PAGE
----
If this is your first time wearing a chest binder, you must be wondering, how tight should a binder feel? Well, it should feel like a hug. The binder should be comfortably snug and should not be impeding your breathing.

If the binder is new, it’s common to find it a tidy bit tight, but as long as you can comfortably breathe and you are satisfied with the amount it flattens, you have nothing to worry about as it will enlarge with time.

While this is the case, if the binder is too tight that you are struggling to breathe, it’s definitely too small, and you will be endangering yourself by continuing to wear it. Other signs the binder is too small include:

  • Marks on your skin
  • Pinching or rubbing
  • Tissue spilling out of the top, sides or bottom of the binder
  • Pain, soreness or extreme discomfort
  • Extreme difficulty in putting on the binder
  • Shortness of breath when you put on the binder

As mentioned, it’s common for a new binder to be a little tight, and you might have a problem putting it on, but if the discomfort isn’t going away after a week, get another that is a size up.

What if the binder is too large?

Most people buy binders that are too small often because they want to flatten their breasts as possible, but it’s not uncommon to buy a binder that is too large. Signs your binder is too big to include:

  • Extremely loose shoulder straps
  • You keep readjusting the binder often
  • The binder doesn’t bind and fits like your regular tank top
  • The binder leaves enormous gaps around your armpits or shoulders.

When your binder is too small, you have a few options: alter the size by yourself, buy a smaller binder, or return it, if your store allows it.

If you are crafty and know sewing, you can easily make the binder smaller by bringing the side seams in.

Don’t try to shrink the binder in a hot dryer, as you will damage it. Binders are made from spandex and elastic, and they can melt, hence weakening the fabric. While you will have a smaller and better fitting binder, your confidence body wear won’t have any stretch; hence it won’t give you the compression you are looking for.

The heat will also weaken the seams, and your binder will wear out fast.

How to buy the right sized binder

The key to buying a binder of the right size is to take your breasts measurements before heading to the stores. Thankfully, many vendors have instructions on how to measure the chest using tape or rope.

Studies show that most trans and gender-nonconforming individuals are unaware of their breast sizes. If you are in this category, one of the easiest ways to tell the breast size is to use fruits.

A Cup = medium to a large strawberry

B Cup = small clementines

C Cup = Grapefruit

D Cup = Honeydew melon

Binders come in different styles that include:

Long shirt style: These are the most popular as they compress the chest without feeling or looking like a bra. They also tuck easily into the pants. Some binders have stomach compression, while others have a relaxed stomach.

Mid-length style: From their name, these binders reach the belly button area or just at the top of the pants.

Sports-bra style: These binders only provide chest compression, and they are ideal for those that don’t want to overheat or don’t like the full-length styles.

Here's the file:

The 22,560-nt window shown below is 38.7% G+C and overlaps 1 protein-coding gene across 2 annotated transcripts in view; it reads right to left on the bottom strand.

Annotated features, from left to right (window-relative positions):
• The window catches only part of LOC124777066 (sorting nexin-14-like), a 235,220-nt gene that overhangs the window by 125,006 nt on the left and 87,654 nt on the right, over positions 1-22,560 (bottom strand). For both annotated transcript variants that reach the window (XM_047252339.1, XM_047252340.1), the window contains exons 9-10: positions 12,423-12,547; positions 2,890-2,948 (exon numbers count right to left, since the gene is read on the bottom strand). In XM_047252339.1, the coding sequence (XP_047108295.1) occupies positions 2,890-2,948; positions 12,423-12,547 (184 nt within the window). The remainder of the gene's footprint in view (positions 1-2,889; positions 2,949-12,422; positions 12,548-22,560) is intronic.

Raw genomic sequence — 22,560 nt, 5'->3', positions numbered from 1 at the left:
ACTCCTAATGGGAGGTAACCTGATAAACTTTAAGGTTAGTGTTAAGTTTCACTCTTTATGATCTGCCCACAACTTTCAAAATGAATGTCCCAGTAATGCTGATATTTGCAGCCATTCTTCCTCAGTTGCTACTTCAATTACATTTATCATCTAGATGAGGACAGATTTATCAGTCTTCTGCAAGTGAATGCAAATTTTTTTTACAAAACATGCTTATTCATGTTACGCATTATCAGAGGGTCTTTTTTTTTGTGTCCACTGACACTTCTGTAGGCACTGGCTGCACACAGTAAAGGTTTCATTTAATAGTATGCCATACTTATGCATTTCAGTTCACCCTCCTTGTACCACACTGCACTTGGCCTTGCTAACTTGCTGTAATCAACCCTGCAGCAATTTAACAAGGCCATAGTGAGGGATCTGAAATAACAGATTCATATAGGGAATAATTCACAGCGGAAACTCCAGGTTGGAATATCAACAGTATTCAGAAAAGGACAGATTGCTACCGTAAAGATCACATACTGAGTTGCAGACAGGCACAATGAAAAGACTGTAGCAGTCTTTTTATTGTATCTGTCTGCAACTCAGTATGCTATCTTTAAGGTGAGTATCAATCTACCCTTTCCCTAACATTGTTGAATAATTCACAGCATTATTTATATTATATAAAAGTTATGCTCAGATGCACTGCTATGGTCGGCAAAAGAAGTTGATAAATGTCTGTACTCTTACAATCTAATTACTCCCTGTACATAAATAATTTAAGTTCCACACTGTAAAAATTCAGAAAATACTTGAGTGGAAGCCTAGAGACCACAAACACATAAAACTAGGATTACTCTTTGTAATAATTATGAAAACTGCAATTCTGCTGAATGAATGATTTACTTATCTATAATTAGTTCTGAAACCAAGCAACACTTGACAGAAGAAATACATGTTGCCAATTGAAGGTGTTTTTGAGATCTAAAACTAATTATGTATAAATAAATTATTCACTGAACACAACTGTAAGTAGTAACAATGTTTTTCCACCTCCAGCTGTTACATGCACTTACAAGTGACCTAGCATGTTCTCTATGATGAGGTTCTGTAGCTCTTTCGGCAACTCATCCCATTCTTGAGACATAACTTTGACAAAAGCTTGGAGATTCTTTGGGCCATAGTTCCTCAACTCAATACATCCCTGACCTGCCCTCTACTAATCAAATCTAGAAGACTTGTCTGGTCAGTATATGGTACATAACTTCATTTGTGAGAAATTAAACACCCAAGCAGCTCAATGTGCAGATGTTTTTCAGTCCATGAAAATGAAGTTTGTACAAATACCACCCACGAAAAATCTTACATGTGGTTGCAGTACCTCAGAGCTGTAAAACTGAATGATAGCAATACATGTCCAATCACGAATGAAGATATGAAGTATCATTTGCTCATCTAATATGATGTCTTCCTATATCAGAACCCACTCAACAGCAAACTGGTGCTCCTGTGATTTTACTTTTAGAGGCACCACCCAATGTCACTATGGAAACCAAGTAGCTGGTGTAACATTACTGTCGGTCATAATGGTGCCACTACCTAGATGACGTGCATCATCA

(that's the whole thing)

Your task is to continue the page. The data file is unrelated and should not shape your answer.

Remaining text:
Vest style: They usually have a zipper or Velcro to make it easier to put them on and off.

 How Tight Should A Binder Feel?

How to put on a binder

How you put on the binder depends on the type you have. If you have a full or mid-length binder, the best way to put it on is to step into it instead of pulling it on like a t-shirt. Stick your feet between the shoulder straps, pull it up to your chest, then stick your arms through the holes.

It’s often tricky to put on a binder, especially for the first time. Thankfully, there are plenty of resources such as this one you can use to learn how to do it properly.

After wearing the binder, make the necessary adjustments, so you don’t have the dreaded “uni-boob” at the center of your chest. You also should ensure the binder isn’t too tight or too loose that it doesn’t provide the necessary compression.

If your binder is rolling up or at the bottom, tuck it in, and you are good to go.

At the end of the day, take the binder off and check how your skin looks and feels. Pay close attention to even the minor changes as they might be a sign of your binder being too tight or you are wearing it for too long than necessary.

How often to wash chest binder

There is no one definitive answer for this as plenty of factors come into play. The frequency for cleaning the binder depends on the binder material, how often you wear it, how long you wear it, the climate you live in, how much you sweat, among many other things.

A good rule of thumb is to clean the binder when you feel it’s necessary. If you live in a cold, dry place and you don’t sweat, the binder won’t stink up too quickly, so you can get away with washing it once a week.

But If you live in a hot area and you sweat a lot, it will be gross even wearing the binder two days in a row, so you will have to wash it every day if you don’t have an extra one.

When it comes to cleaning it, treat the binder as a delicate and wash it by hand. Avoid machine-washing, but if you have to, use the “delicate” setting. Once it’s clean, air dry it by hanging it or laying it overnight.

It’s unwise to machine dry it, but if you have to, do it for 7-15 minutes. Remember to put it in a delicates bag, so it doesn’t get damaged or caught on other clothes.

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